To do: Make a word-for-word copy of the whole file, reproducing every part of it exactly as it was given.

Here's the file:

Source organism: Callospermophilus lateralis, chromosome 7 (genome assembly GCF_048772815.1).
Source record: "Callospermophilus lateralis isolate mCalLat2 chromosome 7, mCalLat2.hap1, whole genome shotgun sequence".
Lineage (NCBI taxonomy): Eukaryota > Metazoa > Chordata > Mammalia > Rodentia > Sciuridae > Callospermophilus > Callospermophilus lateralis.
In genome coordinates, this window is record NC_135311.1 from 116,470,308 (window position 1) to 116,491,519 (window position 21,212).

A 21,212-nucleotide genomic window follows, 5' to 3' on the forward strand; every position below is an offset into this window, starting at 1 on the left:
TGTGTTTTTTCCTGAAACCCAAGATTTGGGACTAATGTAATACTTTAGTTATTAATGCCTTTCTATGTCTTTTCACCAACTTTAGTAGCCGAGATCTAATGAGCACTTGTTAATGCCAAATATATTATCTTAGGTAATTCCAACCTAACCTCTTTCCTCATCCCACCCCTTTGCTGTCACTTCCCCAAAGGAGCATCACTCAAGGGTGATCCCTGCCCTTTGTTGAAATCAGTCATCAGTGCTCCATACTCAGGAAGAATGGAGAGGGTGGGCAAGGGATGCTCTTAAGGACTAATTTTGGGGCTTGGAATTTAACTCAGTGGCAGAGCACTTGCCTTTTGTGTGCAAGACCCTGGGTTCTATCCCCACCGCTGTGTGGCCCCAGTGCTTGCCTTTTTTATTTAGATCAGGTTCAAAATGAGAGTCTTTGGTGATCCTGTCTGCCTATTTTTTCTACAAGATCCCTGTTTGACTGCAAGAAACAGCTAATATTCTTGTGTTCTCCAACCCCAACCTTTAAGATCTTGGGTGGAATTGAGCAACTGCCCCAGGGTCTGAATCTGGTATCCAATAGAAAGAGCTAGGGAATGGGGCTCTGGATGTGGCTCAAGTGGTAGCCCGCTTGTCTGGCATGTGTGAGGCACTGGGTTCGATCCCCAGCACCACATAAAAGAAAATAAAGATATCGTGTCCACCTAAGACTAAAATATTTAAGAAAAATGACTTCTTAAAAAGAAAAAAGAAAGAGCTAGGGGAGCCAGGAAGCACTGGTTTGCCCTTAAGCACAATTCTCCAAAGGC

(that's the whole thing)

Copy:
Source organism: Callospermophilus lateralis, chromosome 7 (genome assembly GCF_048772815.1).
Source record: "Callospermophilus lateralis isolate mCalLat2 chromosome 7, mCalLat2.hap1, whole genome shotgun sequence".
Lineage (NCBI taxonomy): Eukaryota > Metazoa > Chordata > Mammalia > Rodentia > Sciuridae > Callospermophilus > Callospermophilus lateralis.
In genome coordinates, this window is record NC_135311.1 from 116,470,308 (window position 1) to 116,491,519 (window position 21,212).

A 21,212-nucleotide genomic window follows, 5' to 3' on the forward strand; every position below is an offset into this window, starting at 1 on the left:
TGTGTTTTTTCCTGAAACCCAAGATTTGGGACTAATGTAATACTTTAGTTATTAATGCCTTTCTATGTCTTTTCACCAACTTTAGTAGCCGAGATCTAATGAGCACTTGTTAATGCCAAATATATTATCTTAGGTAATTCCAACCTAACCTCTTTCCTCATCCCACCCCTTTGCTGTCACTTCCCCAAAGGAGCATCACTCAAGGGTGATCCCTGCCCTTTGTTGAAATCAGTCATCAGTGCTCCATACTCAGGAAGAATGGAGAGGGTGGGCAAGGGATGCTCTTAAGGACTAATTTTGGGGCTTGGAATTTAACTCAGTGGCAGAGCACTTGCCTTTTGTGTGCAAGACCCTGGGTTCTATCCCCACCGCTGTGTGGCCCCAGTGCTTGCCTTTTTTATTTAGATCAGGTTCAAAATGAGAGTCTTTGGTGATCCTGTCTGCCTATTTTTTCTACAAGATCCCTGTTTGACTGCAAGAAACAGCTAATATTCTTGTGTTCTCCAACCCCAACCTTTAAGATCTTGGGTGGAATTGAGCAACTGCCCCAGGGTCTGAATCTGGTATCCAATAGAAAGAGCTAGGGAATGGGGCTCTGGATGTGGCTCAAGTGGTAGCCCGCTTGTCTGGCATGTGTGAGGCACTGGGTTCGATCCCCAGCACCACATAAAAGAAAATAAAGATATCGTGTCCACCTAAGACTAAAATATTTAAGAAAAATGACTTCTTAAAAAGAAAAAAGAAAGAGCTAGGGGAGCCAGGAAGCACTGGTTTGCCCTTAAGCACAATTCTCCAAAGGC